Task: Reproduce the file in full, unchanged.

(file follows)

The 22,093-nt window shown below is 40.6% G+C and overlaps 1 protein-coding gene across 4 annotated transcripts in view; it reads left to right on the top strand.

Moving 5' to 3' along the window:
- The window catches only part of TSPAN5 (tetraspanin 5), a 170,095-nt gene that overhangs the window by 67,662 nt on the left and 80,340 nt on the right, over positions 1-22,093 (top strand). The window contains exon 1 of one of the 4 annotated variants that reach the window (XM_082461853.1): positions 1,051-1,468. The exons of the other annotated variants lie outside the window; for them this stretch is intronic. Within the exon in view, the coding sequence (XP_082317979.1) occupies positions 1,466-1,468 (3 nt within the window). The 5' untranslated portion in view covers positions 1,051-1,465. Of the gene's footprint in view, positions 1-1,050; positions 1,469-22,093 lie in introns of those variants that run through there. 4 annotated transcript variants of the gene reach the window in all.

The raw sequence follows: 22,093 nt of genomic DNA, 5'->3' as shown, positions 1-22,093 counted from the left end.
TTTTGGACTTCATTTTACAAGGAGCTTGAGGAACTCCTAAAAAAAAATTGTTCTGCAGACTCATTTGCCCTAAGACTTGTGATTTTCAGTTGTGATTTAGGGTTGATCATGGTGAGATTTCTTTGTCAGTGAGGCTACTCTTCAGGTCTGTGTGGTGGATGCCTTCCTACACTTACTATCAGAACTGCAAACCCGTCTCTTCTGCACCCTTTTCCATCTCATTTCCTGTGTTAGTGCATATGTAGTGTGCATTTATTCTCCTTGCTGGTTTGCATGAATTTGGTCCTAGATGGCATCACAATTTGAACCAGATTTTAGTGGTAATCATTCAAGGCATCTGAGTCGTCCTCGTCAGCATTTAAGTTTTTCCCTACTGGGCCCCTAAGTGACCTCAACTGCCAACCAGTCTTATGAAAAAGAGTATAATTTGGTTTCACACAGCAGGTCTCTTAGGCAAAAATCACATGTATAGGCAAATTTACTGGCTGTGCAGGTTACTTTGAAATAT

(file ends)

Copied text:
The 22,093-nt window shown below is 40.6% G+C and overlaps 1 protein-coding gene across 4 annotated transcripts in view; it reads left to right on the top strand.

Moving 5' to 3' along the window:
- The window catches only part of TSPAN5 (tetraspanin 5), a 170,095-nt gene that overhangs the window by 67,662 nt on the left and 80,340 nt on the right, over positions 1-22,093 (top strand). The window contains exon 1 of one of the 4 annotated variants that reach the window (XM_082461853.1): positions 1,051-1,468. The exons of the other annotated variants lie outside the window; for them this stretch is intronic. Within the exon in view, the coding sequence (XP_082317979.1) occupies positions 1,466-1,468 (3 nt within the window). The 5' untranslated portion in view covers positions 1,051-1,465. Of the gene's footprint in view, positions 1-1,050; positions 1,469-22,093 lie in introns of those variants that run through there. 4 annotated transcript variants of the gene reach the window in all.

The raw sequence follows: 22,093 nt of genomic DNA, 5'->3' as shown, positions 1-22,093 counted from the left end.
TTTTGGACTTCATTTTACAAGGAGCTTGAGGAACTCCTAAAAAAAAATTGTTCTGCAGACTCATTTGCCCTAAGACTTGTGATTTTCAGTTGTGATTTAGGGTTGATCATGGTGAGATTTCTTTGTCAGTGAGGCTACTCTTCAGGTCTGTGTGGTGGATGCCTTCCTACACTTACTATCAGAACTGCAAACCCGTCTCTTCTGCACCCTTTTCCATCTCATTTCCTGTGTTAGTGCATATGTAGTGTGCATTTATTCTCCTTGCTGGTTTGCATGAATTTGGTCCTAGATGGCATCACAATTTGAACCAGATTTTAGTGGTAATCATTCAAGGCATCTGAGTCGTCCTCGTCAGCATTTAAGTTTTTCCCTACTGGGCCCCTAAGTGACCTCAACTGCCAACCAGTCTTATGAAAAAGAGTATAATTTGGTTTCACACAGCAGGTCTCTTAGGCAAAAATCACATGTATAGGCAAATTTACTGGCTGTGCAGGTTACTTTGAAATAT